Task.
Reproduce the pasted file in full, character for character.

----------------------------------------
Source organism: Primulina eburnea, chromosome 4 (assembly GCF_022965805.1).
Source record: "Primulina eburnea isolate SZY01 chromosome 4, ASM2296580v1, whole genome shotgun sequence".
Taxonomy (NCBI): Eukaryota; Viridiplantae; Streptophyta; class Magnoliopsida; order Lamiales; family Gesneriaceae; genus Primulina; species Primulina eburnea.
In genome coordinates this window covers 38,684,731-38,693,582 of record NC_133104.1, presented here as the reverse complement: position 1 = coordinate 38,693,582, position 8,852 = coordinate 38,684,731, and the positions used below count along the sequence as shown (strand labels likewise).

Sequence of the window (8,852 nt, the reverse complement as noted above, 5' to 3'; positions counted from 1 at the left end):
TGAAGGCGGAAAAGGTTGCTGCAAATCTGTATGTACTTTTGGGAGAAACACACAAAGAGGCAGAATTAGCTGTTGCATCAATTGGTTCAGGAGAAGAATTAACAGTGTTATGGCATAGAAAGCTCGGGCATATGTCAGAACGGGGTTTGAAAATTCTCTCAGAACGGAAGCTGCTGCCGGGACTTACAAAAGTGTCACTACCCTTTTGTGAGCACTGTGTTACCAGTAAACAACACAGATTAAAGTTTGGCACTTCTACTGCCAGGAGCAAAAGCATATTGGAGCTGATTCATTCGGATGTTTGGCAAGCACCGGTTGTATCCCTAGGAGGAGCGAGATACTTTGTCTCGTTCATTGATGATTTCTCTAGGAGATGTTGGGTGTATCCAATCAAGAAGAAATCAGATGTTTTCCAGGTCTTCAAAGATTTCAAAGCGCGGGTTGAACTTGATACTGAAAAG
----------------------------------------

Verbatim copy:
Source organism: Primulina eburnea, chromosome 4 (assembly GCF_022965805.1).
Source record: "Primulina eburnea isolate SZY01 chromosome 4, ASM2296580v1, whole genome shotgun sequence".
Taxonomy (NCBI): Eukaryota; Viridiplantae; Streptophyta; class Magnoliopsida; order Lamiales; family Gesneriaceae; genus Primulina; species Primulina eburnea.
In genome coordinates this window covers 38,684,731-38,693,582 of record NC_133104.1, presented here as the reverse complement: position 1 = coordinate 38,693,582, position 8,852 = coordinate 38,684,731, and the positions used below count along the sequence as shown (strand labels likewise).

Sequence of the window (8,852 nt, the reverse complement as noted above, 5' to 3'; positions counted from 1 at the left end):
TGAAGGCGGAAAAGGTTGCTGCAAATCTGTATGTACTTTTGGGAGAAACACACAAAGAGGCAGAATTAGCTGTTGCATCAATTGGTTCAGGAGAAGAATTAACAGTGTTATGGCATAGAAAGCTCGGGCATATGTCAGAACGGGGTTTGAAAATTCTCTCAGAACGGAAGCTGCTGCCGGGACTTACAAAAGTGTCACTACCCTTTTGTGAGCACTGTGTTACCAGTAAACAACACAGATTAAAGTTTGGCACTTCTACTGCCAGGAGCAAAAGCATATTGGAGCTGATTCATTCGGATGTTTGGCAAGCACCGGTTGTATCCCTAGGAGGAGCGAGATACTTTGTCTCGTTCATTGATGATTTCTCTAGGAGATGTTGGGTGTATCCAATCAAGAAGAAATCAGATGTTTTCCAGGTCTTCAAAGATTTCAAAGCGCGGGTTGAACTTGATACTGAAAAG